The last eclipse of the previous millennium 1999 (German)

The 1999 eclipse passed through the southern part of Germany. There are many very impressive medals were made on the occasion. Let's see what were struck in the German-speaking world.

Right at the obverse the first declares that Germany is in the middle of the total solar eclipse: "11 AUGUST 1999 - DEUTSCHLAND IM ZENTRUM EINER TOTALEN SONNENFINSTERNIS". In the center the artistic representation of the inner Solar System, extending to the Mars's orbit is displayed. The reverse is also interesting, it seems that the artist knew the commemorative medal of the 1868 eclipse and copied almost exactly Alphée Dubois's work.

n1999hatlap 4

n1999elolap 4

The next coin shows the geometric explanation of the eclipse and the corona of the Sun at the moment of totality.

n1999elolap 1n1999hatlap 1


The third medal shows the path of totality over Europe. The legend: "LETZTE SONNENFINSTERNIS IN DIESEM JAHRTAUSEND" that is the last eclipse of the millennium. On the reverse the names of major German cities that fell into the lane of totality and three phases of eclipse are displayed. The medal shown here is made of tin, but copies made of silver are also exist.

n1999elolap 2n1999hatlap 2

Rastatt city issued a medal for the event. On the obverse the so called diamond ring status of the eclipse is depicted, when the Sun's rays shine trough the mountains of the moon as a gemstone on the top of a bright ring. This condition lasts only for seconds immediately before and after the onset of totality. On the reverse the main square of the city is pictured.

n1999elolap 6n1999hatlap 6

On the obverse of the following coin also the geometric explanation of the eclipse is displayed. On the reverse the totality state over a city is visible, as set in the darkness and the stars appeared.

n1999hatlap 3n1999elolap 3

At the time, in much less prevalent way a color medal was made of the event. On the obverse two observers wearing eclipse viewer glasses follow-up the event while standing next to a telescope. Ahead of them, the eclipse's growing phases can be seen.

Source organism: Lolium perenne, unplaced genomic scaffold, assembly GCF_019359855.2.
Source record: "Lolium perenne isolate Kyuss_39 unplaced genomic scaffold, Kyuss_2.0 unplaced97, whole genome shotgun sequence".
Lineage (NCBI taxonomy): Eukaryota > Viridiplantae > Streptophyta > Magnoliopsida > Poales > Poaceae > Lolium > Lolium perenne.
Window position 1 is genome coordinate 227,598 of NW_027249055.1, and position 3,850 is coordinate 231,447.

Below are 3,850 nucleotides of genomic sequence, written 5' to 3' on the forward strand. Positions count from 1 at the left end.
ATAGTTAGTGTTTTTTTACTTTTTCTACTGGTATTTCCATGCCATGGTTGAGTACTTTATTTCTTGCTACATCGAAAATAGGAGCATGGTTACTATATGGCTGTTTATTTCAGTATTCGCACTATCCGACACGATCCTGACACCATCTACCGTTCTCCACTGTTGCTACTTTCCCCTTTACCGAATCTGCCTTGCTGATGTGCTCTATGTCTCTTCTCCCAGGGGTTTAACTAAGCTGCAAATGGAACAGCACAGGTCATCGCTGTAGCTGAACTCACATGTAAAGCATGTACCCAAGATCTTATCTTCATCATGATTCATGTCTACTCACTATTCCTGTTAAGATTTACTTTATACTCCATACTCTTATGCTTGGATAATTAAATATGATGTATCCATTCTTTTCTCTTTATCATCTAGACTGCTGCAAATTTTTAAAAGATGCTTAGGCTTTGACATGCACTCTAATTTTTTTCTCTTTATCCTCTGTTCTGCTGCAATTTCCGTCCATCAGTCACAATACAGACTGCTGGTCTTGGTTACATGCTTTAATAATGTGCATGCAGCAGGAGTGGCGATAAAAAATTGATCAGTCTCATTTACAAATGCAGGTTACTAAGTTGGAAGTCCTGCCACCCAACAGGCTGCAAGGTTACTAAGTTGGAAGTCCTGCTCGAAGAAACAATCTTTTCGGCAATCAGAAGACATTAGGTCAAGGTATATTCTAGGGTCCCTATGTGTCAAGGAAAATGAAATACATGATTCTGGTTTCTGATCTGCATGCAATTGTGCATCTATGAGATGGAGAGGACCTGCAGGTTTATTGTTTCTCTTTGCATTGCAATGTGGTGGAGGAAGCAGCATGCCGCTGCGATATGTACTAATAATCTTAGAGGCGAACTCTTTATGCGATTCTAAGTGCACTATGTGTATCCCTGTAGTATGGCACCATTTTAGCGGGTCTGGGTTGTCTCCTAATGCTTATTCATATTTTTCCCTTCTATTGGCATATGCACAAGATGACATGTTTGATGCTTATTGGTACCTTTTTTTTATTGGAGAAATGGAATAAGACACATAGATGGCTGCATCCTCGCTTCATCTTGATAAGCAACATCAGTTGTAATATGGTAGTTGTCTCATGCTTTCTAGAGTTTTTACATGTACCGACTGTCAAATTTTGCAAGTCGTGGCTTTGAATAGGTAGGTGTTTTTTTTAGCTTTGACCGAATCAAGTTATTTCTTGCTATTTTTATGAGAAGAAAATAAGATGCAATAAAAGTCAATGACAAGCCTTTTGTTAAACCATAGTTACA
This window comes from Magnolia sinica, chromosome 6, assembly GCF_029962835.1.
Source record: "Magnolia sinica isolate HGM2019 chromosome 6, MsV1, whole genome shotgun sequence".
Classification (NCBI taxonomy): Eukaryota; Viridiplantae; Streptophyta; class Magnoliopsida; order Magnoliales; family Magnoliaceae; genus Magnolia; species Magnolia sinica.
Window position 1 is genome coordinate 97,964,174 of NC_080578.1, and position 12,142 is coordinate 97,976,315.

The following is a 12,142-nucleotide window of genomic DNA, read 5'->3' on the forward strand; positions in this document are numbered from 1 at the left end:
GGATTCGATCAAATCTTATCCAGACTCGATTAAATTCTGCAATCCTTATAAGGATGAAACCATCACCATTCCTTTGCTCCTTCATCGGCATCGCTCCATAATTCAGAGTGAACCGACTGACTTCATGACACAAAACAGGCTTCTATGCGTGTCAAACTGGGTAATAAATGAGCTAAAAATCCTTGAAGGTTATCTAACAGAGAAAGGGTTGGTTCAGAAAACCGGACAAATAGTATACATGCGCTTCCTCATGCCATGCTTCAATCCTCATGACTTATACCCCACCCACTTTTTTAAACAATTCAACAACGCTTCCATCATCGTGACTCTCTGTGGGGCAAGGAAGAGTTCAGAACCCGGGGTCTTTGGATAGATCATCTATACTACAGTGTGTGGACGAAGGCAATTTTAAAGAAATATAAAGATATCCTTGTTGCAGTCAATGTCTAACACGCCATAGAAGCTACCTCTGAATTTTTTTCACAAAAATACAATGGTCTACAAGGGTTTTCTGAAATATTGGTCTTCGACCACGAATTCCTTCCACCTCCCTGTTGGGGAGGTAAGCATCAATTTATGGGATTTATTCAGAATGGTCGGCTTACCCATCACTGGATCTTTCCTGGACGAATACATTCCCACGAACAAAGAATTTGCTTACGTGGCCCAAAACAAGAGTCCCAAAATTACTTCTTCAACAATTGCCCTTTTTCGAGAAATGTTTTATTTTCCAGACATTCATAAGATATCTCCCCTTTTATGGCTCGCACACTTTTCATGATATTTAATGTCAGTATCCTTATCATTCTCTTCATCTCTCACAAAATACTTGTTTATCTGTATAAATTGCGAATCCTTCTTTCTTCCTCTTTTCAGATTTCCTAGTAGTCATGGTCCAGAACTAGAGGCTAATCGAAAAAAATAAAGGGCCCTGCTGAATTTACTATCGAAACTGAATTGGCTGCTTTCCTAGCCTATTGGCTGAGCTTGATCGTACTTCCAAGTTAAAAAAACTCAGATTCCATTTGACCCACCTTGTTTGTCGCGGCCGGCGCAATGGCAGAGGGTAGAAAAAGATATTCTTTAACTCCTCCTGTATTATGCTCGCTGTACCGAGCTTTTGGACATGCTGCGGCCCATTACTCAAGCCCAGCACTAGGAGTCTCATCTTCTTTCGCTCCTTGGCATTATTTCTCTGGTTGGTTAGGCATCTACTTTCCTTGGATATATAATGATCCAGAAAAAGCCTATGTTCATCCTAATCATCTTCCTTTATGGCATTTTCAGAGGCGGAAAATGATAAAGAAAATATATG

n1999hatlap 5n1999elolap 5

Both the 1706 and the 1999 eclipse crossed over the city Ludwigsburg. The city got its name from the similarly named palace, whose foundation-stone was laid at 1704. Surrounding the palace the ruler, prince Eberhard Ludwig populated the city from 1715, allowing 15 tax-free-years for the settlers. I was not able to revels what was the connection between the eclipse of 1706 and the building of the palace, but it must have been important, if it appeared again on a medal in 1999. On obverse the disk of the Sun with both dates of eclipses engraved appears above. In the center the Moon and its shadow path over the schematized globe of Earth is visible. The letter L must mean the city. Around the issuer names are displayed, the Bank of Ludwigsburg and the Medal-Friends of Ludwigsburg. On the reverse the view of the palace and the name of the city were depicted. As visible on the map above the city – that is located 12 km to north from Stuttgart – was touched by the edge of totality path of the 1706 eclipse, while the last eclipse of the last millennium was almost centered above it.


Finally, a medal which, although was made before 1990, gives accurate information presented with German precision of all European eclipses from 1990 to 1999. A list of solar eclipses visible from Europe is displayed on the obverse of the medal, while in the middle of the coin the map of Europe is drawn with the totality bands and times. From the outside legend of the coin, we know when the an eclipse can be observed: "ENTSTEHEN BEI NEUMOND . WENN SONNE . MOND . ERDE MAHE EINER GERADEN LIEGEN", i. e. at new moon, when the Sun, Moon and Earth line up. The second circle from the outside is divided into sectors, each with a precise date of an eclipse. On the sector immediately below it three abbreviation characterize the eclipse. As explained in the text of the innermost circle N. is for the Northern Hemisphere (NORDHALBKUGEL) E. for Europe , D. eclipse visible from Germany. The type of eclipse can be total (to. i. e. TOTAL), ring(ri. i. e. RINGFÖRMIG) or partial (pa. i. e. PARTIELL). The map of Europe was put up to the center of the medal with bands of the three major eclipse.

holdfogyatkozás 1990 rholdfogyatkozás 1990 o

On the reverse the list of lunar eclipses visible from Europe is displayed in a similar system. Geometric explanation of the event is also similar: "ENTSTEHEN BEI VOLLMOND . WENN SONNE . ERDE . MOND MAHE EINER GERADEN LIEGEN", i. e. that can be observed during a full moon, when the Sun, Earth and Moon line up. Since lunar eclipses - in contrast with the solar eclipses – can be observed all places, from where the Moon is seen, so the viewing location is omitted, only partial or complete phase, and the maximum phase time is displayed. In the center of the coin the Moon's facing side the can be seen with the seas and impact craters.

The medal teaches us that from Europe 9-9 solar and lunar eclipses were visible in the 11-year period in question.


The path of totality through Germany during the total solar eclipse 11 August 1999